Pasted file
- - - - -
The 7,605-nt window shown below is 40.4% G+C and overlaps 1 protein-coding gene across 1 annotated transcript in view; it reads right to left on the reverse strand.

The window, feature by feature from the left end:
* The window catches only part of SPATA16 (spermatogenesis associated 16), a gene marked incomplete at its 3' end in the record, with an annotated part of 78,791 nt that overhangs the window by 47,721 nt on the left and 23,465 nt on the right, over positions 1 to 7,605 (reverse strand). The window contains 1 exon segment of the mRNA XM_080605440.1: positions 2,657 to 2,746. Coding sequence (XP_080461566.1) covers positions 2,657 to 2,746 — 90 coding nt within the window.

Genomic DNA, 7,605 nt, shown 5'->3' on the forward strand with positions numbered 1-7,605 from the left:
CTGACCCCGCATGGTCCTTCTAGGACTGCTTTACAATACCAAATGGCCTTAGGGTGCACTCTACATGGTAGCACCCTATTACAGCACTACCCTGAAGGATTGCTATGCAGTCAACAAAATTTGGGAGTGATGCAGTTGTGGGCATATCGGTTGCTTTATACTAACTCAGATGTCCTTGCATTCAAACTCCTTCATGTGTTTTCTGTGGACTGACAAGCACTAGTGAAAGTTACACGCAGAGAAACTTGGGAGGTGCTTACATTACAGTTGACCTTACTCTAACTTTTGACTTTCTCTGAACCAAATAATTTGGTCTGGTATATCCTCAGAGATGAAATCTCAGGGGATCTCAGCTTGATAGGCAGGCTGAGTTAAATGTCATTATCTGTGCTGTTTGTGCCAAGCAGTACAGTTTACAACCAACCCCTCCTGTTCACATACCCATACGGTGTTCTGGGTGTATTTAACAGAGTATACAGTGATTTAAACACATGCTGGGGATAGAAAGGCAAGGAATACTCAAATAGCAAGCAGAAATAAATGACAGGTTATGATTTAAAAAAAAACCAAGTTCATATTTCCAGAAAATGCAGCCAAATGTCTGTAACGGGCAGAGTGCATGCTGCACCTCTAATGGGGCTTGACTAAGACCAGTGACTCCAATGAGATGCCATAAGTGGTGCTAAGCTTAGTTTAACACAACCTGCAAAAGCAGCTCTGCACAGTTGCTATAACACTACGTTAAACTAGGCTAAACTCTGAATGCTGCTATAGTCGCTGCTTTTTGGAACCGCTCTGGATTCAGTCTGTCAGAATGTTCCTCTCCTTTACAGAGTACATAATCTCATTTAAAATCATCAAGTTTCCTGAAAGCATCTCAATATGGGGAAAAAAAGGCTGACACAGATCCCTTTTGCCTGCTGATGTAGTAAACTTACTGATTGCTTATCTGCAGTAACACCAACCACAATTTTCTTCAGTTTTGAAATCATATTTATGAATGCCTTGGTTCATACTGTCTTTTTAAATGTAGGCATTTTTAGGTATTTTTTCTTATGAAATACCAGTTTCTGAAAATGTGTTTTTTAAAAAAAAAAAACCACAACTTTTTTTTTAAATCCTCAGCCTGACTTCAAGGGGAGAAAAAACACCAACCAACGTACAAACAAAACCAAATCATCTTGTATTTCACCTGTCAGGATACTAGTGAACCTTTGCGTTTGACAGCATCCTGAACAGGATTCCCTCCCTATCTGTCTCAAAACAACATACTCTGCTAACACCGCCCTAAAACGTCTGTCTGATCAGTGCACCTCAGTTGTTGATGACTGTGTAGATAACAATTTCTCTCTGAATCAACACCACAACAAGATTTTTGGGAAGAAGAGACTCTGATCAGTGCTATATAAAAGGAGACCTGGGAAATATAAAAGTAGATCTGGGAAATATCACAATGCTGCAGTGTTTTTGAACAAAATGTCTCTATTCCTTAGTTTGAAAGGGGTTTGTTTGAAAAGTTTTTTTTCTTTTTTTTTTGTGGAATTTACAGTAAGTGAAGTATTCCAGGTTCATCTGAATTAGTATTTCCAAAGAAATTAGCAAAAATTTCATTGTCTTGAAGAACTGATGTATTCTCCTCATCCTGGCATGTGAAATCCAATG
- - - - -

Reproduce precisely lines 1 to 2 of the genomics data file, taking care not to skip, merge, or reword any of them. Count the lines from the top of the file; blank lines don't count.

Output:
The 7,605-nt window shown below is 40.4% G+C and overlaps 1 protein-coding gene across 1 annotated transcript in view; it reads right to left on the reverse strand.

The window, feature by feature from the left end: